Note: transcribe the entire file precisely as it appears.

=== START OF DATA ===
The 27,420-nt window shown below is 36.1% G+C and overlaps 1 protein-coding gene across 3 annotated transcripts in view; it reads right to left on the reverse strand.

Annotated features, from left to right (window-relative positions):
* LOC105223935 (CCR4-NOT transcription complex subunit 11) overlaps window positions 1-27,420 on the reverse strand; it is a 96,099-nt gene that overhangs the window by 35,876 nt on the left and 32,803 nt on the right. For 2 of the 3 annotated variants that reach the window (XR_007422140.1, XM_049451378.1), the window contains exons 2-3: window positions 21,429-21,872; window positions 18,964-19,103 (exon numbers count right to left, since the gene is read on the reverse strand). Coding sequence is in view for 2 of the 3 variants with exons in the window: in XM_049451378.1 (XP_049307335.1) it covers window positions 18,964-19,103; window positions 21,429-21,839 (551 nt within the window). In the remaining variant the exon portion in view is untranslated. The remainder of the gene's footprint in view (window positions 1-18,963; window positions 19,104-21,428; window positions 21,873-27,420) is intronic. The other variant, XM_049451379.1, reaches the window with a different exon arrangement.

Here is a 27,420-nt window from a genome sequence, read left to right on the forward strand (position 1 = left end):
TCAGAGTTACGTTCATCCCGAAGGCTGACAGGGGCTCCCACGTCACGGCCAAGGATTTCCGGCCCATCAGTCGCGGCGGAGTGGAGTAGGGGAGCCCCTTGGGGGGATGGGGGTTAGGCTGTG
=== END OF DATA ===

The 27,420-nt window shown below is 36.1% G+C and overlaps 1 protein-coding gene across 3 annotated transcripts in view; it reads right to left on the reverse strand.

Annotated features, from left to right (window-relative positions):
* LOC105223935 (CCR4-NOT transcription complex subunit 11) overlaps window positions 1-27,420 on the reverse strand; it is a 96,099-nt gene that overhangs the window by 35,876 nt on the left and 32,803 nt on the right. For 2 of the 3 annotated variants that reach the window (XR_007422140.1, XM_049451378.1), the window contains exons 2-3: window positions 21,429-21,872; window positions 18,964-19,103 (exon numbers count right to left, since the gene is read on the reverse strand). Coding sequence is in view for 2 of the 3 variants with exons in the window: in XM_049451378.1 (XP_049307335.1) it covers window positions 18,964-19,103; window positions 21,429-21,839 (551 nt within the window). In the remaining variant the exon portion in view is untranslated. The remainder of the gene's footprint in view (window positions 1-18,963; window positions 19,104-21,428; window positions 21,873-27,420) is intronic. The other variant, XM_049451379.1, reaches the window with a different exon arrangement.

Here is a 27,420-nt window from a genome sequence, read left to right on the forward strand (position 1 = left end):
TCAGAGTTACGTTCATCCCGAAGGCTGACAGGGGCTCCCACGTCACGGCCAAGGATTTCCGGCCCATCAGTCGCGGCGGAGTGGAGTAGGGGAGCCCCTTGGGGGGATGGGGGTTAGGCTGTG